When the EndSARS Protest against police brutality erupted in October last year, little did anyone envisage that it was going to escalate into an ethnocentric crisis that would claim lives and properties.
For Ibrahim Illah who hails from Kano along with five of his friends from the North, it was a narrow escape when a mob of irate youths in the South-East set out to lynch them but were saved when they took refuge for ten days in the country home of a legal luminary, Kenneth Ikonne, SAN.
PRNigeria gathered that the Igbo family of Barrister Ikonne not only protected the Hausa-Fulani who are all Muslims but also provided them with food, medications and clothing during the period.
Speaking on the incident, Barrister Kenneth said that a cardinal cultural ethos of the Igbo people is that the stranger’s life and his property, are sacred, and must be protected and defended at all costs, even at the risk of personal harm, and even death.
He narrated further that, “when therefore news reached me last year, amid the turbulence of the ENDSARS riot, that a baying mob, drawn from Obigbo, Rivers State, were at the gate of my country home, threatening to burn it down unless six Hausa boys who had sought refuge therein were given to them to kill, I instructed my younger brother to dare the mob and keep the gate firmly shut; under no circumstances were the boys to be yielded.”
Ibrahim and his friends all Northern Muslims, who had lost their entire wares and life savings, and barely escaped with their lives during the riot, were petty traders at the Onions market situated near the mosque at Uratta, Aba, Abia State, along the Aba axis of the Enugu – Portharcourt Express road.
The market had come under a vicious hate attack during the ENDSARS crisis and was completely razed as traders wares and belongings were destroyed and money snatched.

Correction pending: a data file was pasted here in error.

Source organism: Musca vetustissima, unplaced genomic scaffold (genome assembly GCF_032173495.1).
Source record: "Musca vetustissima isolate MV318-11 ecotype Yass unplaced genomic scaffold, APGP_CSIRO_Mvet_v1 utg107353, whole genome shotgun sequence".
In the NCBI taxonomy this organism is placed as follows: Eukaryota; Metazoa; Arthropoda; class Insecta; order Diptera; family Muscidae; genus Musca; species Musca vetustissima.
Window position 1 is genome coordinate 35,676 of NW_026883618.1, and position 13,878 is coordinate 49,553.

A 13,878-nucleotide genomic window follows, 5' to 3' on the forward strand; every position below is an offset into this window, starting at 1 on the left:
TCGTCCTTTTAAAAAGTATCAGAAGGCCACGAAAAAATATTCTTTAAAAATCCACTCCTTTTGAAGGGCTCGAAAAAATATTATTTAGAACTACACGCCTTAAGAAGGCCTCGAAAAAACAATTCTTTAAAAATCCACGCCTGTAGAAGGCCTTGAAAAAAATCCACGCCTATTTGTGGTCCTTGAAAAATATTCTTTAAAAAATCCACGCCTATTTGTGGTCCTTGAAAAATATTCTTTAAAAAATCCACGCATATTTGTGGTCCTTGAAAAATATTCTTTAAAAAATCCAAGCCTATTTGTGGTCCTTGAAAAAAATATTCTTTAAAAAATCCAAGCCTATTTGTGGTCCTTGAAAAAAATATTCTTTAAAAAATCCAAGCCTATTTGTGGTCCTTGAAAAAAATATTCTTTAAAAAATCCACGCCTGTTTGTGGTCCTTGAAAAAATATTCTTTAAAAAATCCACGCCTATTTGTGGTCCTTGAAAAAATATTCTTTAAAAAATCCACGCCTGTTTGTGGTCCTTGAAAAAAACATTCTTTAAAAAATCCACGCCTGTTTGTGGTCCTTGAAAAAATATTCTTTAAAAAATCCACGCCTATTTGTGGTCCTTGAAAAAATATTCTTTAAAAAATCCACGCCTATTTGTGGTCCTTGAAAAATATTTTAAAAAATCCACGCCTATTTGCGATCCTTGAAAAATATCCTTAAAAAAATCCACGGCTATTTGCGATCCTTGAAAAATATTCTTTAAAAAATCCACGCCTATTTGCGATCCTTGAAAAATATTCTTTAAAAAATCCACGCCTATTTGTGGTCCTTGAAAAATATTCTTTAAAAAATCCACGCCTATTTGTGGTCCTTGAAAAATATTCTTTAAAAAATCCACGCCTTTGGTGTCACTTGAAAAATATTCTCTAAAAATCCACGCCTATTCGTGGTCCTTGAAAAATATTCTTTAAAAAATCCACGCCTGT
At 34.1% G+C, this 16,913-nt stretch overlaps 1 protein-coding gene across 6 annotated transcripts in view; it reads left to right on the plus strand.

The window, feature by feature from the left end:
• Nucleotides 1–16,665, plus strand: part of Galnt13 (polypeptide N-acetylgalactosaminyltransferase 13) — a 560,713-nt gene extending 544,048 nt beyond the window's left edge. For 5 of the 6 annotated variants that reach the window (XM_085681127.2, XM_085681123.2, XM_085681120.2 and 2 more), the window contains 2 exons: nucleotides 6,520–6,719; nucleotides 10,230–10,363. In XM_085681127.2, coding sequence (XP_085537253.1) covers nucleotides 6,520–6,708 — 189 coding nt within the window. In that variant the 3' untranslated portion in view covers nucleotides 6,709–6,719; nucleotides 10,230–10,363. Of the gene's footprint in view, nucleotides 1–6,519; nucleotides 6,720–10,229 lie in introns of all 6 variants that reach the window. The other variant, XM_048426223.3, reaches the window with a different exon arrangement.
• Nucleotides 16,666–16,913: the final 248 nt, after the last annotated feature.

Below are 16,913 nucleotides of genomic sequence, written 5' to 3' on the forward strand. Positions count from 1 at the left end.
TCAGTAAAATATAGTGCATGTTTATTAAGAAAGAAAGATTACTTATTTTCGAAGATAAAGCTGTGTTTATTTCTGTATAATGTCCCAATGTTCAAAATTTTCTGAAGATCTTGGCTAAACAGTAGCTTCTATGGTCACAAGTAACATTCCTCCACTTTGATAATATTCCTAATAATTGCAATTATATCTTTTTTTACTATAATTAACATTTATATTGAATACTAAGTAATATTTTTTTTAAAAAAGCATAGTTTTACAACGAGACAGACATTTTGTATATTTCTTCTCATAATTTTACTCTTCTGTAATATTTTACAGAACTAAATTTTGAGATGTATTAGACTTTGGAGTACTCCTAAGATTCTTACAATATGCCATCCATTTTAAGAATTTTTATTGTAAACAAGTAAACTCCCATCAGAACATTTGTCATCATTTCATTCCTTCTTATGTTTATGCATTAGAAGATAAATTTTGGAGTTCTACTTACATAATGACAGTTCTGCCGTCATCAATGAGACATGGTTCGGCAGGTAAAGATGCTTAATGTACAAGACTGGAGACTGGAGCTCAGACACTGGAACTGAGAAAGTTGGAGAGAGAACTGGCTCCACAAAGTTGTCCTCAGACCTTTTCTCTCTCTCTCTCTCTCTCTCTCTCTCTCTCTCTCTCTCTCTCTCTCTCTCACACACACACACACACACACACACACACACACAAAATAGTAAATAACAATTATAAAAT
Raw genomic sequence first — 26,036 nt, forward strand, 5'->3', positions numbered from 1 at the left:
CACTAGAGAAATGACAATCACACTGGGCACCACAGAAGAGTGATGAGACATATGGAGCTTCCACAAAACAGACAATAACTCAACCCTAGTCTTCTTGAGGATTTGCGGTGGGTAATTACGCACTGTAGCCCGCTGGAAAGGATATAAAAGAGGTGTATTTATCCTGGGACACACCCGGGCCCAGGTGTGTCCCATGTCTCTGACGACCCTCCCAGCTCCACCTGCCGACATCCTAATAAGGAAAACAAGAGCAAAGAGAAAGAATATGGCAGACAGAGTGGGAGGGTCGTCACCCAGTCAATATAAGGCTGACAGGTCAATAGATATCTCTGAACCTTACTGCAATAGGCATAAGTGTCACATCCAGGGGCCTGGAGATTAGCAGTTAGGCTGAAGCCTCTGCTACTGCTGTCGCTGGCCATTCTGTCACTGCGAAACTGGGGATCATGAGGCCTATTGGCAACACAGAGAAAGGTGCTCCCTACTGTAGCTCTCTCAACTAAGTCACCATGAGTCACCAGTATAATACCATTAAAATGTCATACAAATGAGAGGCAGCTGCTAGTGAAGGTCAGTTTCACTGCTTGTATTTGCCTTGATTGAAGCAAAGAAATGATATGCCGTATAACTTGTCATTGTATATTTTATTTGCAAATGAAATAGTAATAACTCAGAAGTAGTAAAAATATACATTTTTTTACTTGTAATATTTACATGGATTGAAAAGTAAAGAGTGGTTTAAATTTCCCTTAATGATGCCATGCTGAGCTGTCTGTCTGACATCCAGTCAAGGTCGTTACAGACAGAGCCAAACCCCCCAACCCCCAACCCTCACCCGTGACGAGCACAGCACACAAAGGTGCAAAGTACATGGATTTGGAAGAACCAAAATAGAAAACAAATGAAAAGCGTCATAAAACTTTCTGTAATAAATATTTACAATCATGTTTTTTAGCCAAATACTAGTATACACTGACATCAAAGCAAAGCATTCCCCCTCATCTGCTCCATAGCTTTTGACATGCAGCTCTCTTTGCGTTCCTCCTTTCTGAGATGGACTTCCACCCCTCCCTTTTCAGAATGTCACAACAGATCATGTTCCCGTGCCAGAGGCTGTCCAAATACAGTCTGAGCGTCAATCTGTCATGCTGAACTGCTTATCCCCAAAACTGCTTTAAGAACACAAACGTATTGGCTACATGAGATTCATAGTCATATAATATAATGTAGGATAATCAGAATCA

Mr. Kenneth who said a part of him died when he heard about the brutality and mob action against the innocent traders and recalled that when his family refused to hand the boys to the mob, their resistance paid off, “and with the aid of the Army, the evil mob was dispersed, and after ten days, Ibrahim and his brothers, shaken and traumatized, returned to Kano.”
He revealed that he became very emotional when Ibrahim’s mother defied language barriers and insisted on speaking to him to express her eternal gratitude.
“She wept throughout the exchange; i didn’t understand a word of what she said to me in Hausa, but her howls and moans communicated most eloquently to me, the depth of her gratitude.
“At the height of the Onions crisis in the South, Ibrahim’s mother had remembered us, and had sent him to me, with a bag of “agricultural gold”, to thank us, and Ibrahim had come, defying danger. I had never seen such an unadulterated show of epic gratitude,” Mr. Kenneth said, recalling that Ibrahim has since then, Ibrahim has remained in the community, a shadow of his old self, but still hopeful and cheerful, and has steadfastly kept in touch with him, in faraway Abuja.
He noted that though a sojourner with different ethnic and religious leaning, Ibrahim has found a place in his heart as a friend and a son.
PRNigeria gathered that Ibrahim and some of his friends have returned to the same community where they are reassured of their safety with supports from Igbo youths and leaders.